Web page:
Hepatitis B (HBV): What is it? And how is it preventable?

Hepatitis is the condition in which the liver cells (Hepatocytes) become inflamed. It is a condition presented in various diseases. Hepatitis is of five types, A, B, C, D & E.

Hepatitis B, is a serious liver infection caused by the Hepatitis B Virus (HBV). It can be acute (manifesting severe symptoms and lasts for a few weeks or chronic (presenting no symptoms, but lasts for more than 6 months with severe implications in the long term).


  • Dark Urine
  • Abdominal Pain
  • Body Ache
  • Nausea & vomiting
  • Mild fever
  • Jaundice
  • Loss of appetite
  • Cirrhosis over a period of time in chronic cases
  • Skin rash or lesions.


  • Exposure to; 
  • Infected blood, by coming in contact with a carrier
  • Infected body fluids
  • By having unprotected sexual intercourse
  • By coming in contact with infected needles
  • Reuse of infected needles
  • Blood transfusion
  • Use of IV street drugs
  • In pregnant women infected with the virus, transmission to the offspring can occur
  •  Travel to countries with a high infection rate.


  • Chronic hepatitis can lead to liver cirrhosis & therefore cancer.
  • Can in severe acute cases lead to a condition called acute liver failure
  • HBV has been linked to the development of high amount of protein loss in the urine, fluid retention and kidney failure.
  • Formation of vasculitis &  necrosis in arteries.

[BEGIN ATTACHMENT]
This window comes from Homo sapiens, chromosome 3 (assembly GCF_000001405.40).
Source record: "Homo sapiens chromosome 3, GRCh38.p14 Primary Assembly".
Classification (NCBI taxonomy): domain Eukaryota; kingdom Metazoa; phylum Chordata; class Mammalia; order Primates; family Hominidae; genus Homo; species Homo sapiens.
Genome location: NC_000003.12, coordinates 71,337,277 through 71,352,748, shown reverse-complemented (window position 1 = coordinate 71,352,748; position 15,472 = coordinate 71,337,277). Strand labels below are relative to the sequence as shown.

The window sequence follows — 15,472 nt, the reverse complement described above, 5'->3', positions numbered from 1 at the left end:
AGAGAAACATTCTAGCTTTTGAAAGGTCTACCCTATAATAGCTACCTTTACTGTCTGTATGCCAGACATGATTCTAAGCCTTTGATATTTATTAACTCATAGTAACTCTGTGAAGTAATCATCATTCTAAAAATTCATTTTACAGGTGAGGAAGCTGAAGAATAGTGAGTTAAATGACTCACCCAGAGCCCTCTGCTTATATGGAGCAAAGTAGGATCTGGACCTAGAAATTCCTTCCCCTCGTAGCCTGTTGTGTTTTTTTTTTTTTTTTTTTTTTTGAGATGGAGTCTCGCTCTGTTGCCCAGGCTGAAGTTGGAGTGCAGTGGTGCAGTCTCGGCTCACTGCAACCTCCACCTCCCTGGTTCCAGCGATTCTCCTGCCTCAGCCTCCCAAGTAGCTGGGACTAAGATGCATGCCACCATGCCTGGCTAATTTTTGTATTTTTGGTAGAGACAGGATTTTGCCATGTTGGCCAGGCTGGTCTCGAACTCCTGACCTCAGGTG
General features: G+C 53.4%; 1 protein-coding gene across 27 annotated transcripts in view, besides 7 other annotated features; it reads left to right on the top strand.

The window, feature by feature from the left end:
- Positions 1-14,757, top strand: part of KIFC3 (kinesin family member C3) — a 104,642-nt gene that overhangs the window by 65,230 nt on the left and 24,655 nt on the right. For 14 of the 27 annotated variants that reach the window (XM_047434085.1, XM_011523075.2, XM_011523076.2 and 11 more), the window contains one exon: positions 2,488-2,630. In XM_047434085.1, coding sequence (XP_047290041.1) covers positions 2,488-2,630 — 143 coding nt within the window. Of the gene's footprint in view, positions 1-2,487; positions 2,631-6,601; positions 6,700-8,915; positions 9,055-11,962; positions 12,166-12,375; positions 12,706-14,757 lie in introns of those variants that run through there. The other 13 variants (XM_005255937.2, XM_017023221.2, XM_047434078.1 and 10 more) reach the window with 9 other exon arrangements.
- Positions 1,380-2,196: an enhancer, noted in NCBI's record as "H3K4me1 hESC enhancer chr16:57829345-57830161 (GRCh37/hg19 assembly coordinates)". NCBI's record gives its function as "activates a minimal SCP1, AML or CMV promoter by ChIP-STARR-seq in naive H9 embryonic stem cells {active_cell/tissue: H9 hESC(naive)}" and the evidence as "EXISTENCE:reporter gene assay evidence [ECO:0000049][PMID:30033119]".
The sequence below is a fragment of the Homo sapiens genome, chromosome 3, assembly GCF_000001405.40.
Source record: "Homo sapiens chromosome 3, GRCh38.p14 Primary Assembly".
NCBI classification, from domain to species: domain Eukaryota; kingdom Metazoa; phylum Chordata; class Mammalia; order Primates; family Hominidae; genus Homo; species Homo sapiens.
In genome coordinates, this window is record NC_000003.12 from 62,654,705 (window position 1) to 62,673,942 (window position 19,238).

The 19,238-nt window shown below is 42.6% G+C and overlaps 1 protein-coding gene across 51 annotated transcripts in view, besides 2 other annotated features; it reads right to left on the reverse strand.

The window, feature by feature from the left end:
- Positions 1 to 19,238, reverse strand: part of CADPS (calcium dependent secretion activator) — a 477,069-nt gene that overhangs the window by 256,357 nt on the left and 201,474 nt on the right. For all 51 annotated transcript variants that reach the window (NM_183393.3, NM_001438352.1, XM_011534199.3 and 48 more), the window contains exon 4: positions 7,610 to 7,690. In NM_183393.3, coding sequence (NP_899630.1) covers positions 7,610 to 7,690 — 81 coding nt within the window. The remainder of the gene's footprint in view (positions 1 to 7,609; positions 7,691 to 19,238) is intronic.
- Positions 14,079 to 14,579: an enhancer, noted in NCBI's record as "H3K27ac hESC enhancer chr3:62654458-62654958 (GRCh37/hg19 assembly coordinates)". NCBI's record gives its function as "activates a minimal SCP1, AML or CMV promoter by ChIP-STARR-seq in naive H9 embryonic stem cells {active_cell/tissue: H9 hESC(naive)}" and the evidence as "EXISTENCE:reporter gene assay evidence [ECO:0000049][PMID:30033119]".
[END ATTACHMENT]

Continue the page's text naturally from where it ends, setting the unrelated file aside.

• Inflammation of the kidneys (nephrons)


  1. Blood tests – conducted to detect the presence of HBV antigen(proteins) in the blood or the corresponding antibodies (IgM & IgG) produced by the host in its presence.
  2. Liver ultrasound is conducted to assess the damage caused to the liver.
  3. Liver Biopsy – A part of the liver tissue is taken to assess for scarring.
  4. Knowing history of a suspected patient, if there is any history of drug use, sexual history or transfusion.


  • Although medication cannot completely clear the infection, they can certainly reduce the viral replication.
  • Antiviral drugs like lamivudine, tenofovir & entecavir.
  • Interferon therapy, like interferon alpha-2a injections, taken thrice a week.
  • In severe and progressing disease, liver transplant is the only available option.


  • Vaccine for HBV exists & is regularly given by health bodies.
  • HBV vaccine is the most effective method for preventing infection of Hepatitis B.
  • Above all, in pregnant women, tenofovir when given along with HBV vaccine in the second or third trimester reduces the risk of transmission from mother to child by 77%.
  • Practice safe sex by using protection.
  • Testing of blood before transfusion.
  • IV recreational drugs should not be used.
  • Getting tattoo or piercing, from responsible artists who used sterilized needles.
  • Checking yourself for sexual infections if you are regularly involved in sexual intercourse.